Text-Only Instructions
Designer/Creator: Minako Ishibashi
Minako Ishibashi        
Various sites show how to fold this unusual model. See, for instance,
Steps: 32
For any questions, comments or suggestions, email
Paper to be used: 6 squares of similar size; use large paper to practice with at first.
Speciality origami paper or colored paper of a medium thickness is recommended.
Note squares will also make nice, small models, but only use these when you are comfortable with the folding and assembly of the model.
 You can use alternating colors if preferred, make your cube from only one color or go to the other extreme and create a multi-colored cube, as long as the squares you choose are all the same size.
Folding level: Beginner/Intermediate
Description and more information:
Here is how this model was described on a site called Eclectic Imagination, which, unfortunately, no longer seems to be available.

"The Japanese brocade is very elegant, halfway between a cube and a sphere. These curves are unusual for modular origami and make the Japanese brocade rather special."

So, six units are first combined to make a cube, which is then tweaked to form a ball or sphere.
The finished model is a closed, three-dimensional shape with 6 faces, 12 edges and 8 vertices or corners, which makes it a cube or  a regular hexahedron.
All 6 faces are congruent (similar) and shaped as squares.
The faces of the cube have flaps on their surfaces which can be coaxed into delicate bands which run across the cube in a cymmetrical fashion, creating one of the most beautiful modular origami pieces that you will find.
The folding and assembly of this model has some simularity to that of the Sonobe cube, so if you are struggling with this model, perhaps fold the Sonobe cube first.
Very small cubes can be used as jewelry components.
These models also look beautiful displayed in a large, flat bowl or see-through jar or vase, or use them as party favors or hanging decorations.
To use as a box, small objects can be added before the last module is inserted.
You will be folding 6 similar units to form your Japanese brocade.
It is recommended that you fold all 6 pieces before attempting Phase 3, which will explain how to fit the pieces together to form the finished model.
If using two-sided origami paper, lay your paper with the patterned or colored side down before starting to fold.
Step 1
Place a square  down  with its edges to the left and right, top and bottom.
Step 2
Fold the top edge down to meet the bottom edge to form a horizontal center crease line.
Crease and unfold.
Step 3
Now fold the top and bottom edges in to meet the horizontal center crease line.
Step 4
Fold the top left corner, all the layers, diagonally down to the right as far as it will go. It will line up with the bottom edge of the paper and form a triangle on the left side of the unit.
Step 5
Do the same with the bottom right corner in the opposite direction, folding it diagonally upwards to meet the top edge of the model.
You will now have a long, skinny diamond shape, or to be more accurate, a parallelogram.
Step 6
Unfold the paper so you have a square again. Notice that there are now various horizontal and diagonal crease lines across your model.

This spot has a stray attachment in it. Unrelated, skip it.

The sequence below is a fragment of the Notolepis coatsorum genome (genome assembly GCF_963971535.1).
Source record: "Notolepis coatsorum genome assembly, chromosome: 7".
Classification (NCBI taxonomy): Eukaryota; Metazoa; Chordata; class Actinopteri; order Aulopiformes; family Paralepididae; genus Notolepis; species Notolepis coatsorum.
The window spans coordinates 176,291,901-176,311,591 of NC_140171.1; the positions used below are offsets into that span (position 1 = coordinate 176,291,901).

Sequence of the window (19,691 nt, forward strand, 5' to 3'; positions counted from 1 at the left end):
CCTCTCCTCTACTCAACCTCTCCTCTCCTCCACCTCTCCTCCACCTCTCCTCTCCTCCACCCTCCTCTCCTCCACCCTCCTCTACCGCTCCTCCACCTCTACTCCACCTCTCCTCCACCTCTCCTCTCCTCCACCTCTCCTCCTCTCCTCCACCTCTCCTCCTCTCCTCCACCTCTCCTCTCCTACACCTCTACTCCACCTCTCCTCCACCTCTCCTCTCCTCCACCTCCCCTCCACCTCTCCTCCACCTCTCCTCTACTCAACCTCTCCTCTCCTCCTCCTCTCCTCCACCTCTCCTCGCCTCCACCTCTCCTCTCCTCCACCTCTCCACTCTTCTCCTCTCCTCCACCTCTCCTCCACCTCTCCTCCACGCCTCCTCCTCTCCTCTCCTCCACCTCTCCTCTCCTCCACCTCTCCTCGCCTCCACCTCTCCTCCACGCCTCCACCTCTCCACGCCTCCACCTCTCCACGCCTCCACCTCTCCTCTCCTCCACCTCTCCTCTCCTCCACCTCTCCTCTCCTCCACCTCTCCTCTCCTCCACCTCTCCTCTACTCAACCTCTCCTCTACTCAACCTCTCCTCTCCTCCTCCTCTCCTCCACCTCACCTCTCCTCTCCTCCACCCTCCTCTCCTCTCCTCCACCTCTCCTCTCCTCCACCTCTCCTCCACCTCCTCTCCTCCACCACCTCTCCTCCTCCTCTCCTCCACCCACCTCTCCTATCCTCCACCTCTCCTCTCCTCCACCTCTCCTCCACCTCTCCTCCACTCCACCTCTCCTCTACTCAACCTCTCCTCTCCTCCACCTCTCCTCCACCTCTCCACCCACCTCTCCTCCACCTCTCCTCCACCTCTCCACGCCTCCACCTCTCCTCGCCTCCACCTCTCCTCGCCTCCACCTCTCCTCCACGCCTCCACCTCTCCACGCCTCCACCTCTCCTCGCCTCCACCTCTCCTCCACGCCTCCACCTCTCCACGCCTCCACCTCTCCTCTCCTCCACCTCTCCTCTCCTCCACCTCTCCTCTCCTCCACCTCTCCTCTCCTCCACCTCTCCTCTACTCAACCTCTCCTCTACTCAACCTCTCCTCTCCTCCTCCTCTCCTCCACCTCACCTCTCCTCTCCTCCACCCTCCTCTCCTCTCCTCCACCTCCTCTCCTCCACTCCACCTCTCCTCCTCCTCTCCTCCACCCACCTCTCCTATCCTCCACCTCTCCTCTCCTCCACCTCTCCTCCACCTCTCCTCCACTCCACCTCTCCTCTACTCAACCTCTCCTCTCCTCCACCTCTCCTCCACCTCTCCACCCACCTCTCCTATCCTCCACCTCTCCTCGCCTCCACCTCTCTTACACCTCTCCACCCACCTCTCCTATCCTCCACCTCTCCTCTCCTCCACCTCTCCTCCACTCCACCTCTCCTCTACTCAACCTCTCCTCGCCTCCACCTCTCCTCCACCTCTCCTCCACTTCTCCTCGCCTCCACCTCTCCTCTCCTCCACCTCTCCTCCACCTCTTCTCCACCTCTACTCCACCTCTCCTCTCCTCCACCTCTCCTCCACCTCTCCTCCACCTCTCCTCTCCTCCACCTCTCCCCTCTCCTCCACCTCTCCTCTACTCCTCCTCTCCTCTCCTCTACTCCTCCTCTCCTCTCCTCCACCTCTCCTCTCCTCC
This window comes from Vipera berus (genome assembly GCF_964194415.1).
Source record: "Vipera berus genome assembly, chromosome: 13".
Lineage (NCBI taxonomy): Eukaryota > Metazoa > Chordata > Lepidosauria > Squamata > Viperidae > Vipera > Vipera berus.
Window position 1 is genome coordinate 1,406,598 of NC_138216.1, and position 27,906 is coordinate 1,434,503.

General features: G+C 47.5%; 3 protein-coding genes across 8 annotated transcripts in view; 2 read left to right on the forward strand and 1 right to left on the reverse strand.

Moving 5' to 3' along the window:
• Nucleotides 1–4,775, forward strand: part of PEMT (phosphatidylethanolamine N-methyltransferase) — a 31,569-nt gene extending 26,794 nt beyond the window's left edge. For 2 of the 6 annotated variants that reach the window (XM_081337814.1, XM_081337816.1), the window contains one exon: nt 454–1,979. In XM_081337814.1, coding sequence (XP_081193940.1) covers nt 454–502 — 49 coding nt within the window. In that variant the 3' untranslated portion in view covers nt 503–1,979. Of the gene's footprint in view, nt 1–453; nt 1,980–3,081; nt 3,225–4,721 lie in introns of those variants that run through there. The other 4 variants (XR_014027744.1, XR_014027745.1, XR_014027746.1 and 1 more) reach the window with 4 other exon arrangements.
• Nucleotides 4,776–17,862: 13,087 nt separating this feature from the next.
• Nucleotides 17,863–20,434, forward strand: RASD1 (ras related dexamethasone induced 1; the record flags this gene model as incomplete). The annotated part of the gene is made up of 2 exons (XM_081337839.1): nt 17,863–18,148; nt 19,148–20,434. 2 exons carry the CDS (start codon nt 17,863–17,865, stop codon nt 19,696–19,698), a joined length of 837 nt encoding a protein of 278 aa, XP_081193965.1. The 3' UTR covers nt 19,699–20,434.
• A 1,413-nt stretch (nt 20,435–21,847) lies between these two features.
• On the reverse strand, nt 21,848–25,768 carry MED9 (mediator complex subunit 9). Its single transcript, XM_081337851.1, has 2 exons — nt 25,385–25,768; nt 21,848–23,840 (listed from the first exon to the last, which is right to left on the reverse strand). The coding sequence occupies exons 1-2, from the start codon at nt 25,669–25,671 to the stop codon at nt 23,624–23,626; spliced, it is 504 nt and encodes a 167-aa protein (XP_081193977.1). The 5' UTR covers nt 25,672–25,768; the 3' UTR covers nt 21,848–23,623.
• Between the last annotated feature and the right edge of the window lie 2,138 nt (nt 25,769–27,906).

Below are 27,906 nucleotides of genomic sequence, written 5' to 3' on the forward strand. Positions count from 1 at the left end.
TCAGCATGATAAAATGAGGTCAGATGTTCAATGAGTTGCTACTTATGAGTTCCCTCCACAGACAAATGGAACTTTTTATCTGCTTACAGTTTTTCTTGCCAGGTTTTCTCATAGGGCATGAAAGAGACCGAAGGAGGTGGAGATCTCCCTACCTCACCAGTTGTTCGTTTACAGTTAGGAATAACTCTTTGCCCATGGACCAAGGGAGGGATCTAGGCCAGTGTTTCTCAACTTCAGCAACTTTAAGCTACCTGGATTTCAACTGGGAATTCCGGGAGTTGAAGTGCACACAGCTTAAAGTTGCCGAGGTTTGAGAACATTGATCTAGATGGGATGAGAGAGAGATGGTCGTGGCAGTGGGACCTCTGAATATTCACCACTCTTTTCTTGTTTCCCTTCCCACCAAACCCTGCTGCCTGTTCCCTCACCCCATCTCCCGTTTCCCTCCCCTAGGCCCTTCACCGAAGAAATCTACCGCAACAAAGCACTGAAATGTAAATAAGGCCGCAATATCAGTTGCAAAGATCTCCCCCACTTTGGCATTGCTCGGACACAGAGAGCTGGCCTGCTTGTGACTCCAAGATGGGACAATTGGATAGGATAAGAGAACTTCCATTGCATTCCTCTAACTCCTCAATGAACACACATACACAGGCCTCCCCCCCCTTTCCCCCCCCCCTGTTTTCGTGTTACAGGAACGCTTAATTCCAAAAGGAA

Step 7
Fold all 4 small corners inwards so they meet the first horizontal crease you encounter. Put in another way, fold the small corners diagonally so they meet the top and bottom quarter horizontal lines of the square.
Two opposite corners will already have diagonal valley creases. Simply turn these creases into mountain folds.
 Step 8
 Leaving the small corners folded, fold the top and bottom edges of the figure upwards and downwards to also meet the quarter fold line of the square.
 Two skinny bands will form at the top and bottom edges of the square and will cover the corners folded in the previous steps.
Step 9
Notice that your model will have a crease line running from the top right corner to the middle of the bottom edge.
Make a fold along this crease, bringing the bottom right corner to meet the quarter line from the top.)
Step 10
As you do this step, a small vertical band will form near the center of the model. This band will stand up at a 90 degree angle from your folding surface.
Press the entire band flat, to the right.
As you do this you will notice that another thin band has also formed along the left bottom edge of the model.
Step 11
Rotate your model 180 degrees and repeat the previous 2 steps.
Another thin band will form just next to the one you created in Step 10 above.
Step 12
Lift the   right corner of the model a little and you will see that there is a horizontal band running underneath it.
Push the flap underneath this band.
Step 13
Make sure you now have the outline of a parallellogram. On its surface you will have a cymmetrical formation that has been formed, made up of a band running along the bottom left and another along the top right of the figure.
At the center there will be 2 vertical bands next to each other.
Step 14
Flip the paper over so it has a smooth surface.
Position it so you have the central square with its bottom edge horizontally or lined up with the table.
You will have a triangle on the left of the square, sloping downwards and another on the right, sloping upwards.
Step 15